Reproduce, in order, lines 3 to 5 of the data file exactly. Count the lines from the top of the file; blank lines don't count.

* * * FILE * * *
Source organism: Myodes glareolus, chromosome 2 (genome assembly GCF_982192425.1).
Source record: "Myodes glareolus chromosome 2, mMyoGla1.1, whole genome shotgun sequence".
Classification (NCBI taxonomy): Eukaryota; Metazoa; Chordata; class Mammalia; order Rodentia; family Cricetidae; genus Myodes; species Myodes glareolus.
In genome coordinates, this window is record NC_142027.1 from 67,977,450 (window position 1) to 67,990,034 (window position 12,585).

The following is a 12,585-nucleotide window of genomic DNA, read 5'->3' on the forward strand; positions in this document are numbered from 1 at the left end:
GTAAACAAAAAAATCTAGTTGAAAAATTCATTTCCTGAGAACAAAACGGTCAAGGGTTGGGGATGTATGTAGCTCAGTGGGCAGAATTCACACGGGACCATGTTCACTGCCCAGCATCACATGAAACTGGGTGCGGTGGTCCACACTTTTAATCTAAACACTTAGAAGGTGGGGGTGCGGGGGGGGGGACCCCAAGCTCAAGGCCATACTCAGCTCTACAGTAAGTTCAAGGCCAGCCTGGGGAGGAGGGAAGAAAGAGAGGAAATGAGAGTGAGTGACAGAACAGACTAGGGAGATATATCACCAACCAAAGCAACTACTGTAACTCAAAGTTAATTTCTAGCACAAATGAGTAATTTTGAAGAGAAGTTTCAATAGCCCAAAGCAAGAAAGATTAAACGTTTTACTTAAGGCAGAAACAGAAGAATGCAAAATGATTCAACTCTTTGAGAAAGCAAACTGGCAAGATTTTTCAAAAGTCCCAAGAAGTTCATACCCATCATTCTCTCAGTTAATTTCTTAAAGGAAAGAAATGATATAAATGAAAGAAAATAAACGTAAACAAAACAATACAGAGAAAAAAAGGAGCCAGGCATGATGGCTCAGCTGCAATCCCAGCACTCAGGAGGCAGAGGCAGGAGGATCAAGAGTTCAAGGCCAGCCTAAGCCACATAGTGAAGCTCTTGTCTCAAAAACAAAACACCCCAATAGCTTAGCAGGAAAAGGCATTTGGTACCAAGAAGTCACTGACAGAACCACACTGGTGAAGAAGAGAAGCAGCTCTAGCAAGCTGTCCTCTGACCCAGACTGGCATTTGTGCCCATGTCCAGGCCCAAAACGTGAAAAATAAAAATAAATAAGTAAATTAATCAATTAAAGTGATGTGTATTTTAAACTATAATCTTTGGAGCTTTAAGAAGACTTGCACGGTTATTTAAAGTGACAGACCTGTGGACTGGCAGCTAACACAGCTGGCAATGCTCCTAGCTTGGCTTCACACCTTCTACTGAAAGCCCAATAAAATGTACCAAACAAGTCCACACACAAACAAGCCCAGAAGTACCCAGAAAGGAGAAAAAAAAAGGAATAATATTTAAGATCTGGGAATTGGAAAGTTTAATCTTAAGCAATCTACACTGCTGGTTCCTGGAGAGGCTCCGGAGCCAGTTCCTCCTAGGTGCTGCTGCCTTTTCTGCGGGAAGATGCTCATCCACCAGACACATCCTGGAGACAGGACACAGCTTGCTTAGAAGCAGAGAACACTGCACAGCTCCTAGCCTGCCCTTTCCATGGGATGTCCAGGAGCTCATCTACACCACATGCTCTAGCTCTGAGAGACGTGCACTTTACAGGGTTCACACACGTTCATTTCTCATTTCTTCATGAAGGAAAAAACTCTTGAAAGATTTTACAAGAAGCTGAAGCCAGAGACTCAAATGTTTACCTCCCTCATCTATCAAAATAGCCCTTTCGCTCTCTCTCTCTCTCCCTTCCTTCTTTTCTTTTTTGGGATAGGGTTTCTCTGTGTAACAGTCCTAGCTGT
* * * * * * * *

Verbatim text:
Classification (NCBI taxonomy): Eukaryota; Metazoa; Chordata; class Mammalia; order Rodentia; family Cricetidae; genus Myodes; species Myodes glareolus.
In genome coordinates, this window is record NC_142027.1 from 67,977,450 (window position 1) to 67,990,034 (window position 12,585).

The following is a 12,585-nucleotide window of genomic DNA, read 5'->3' on the forward strand; positions in this document are numbered from 1 at the left end: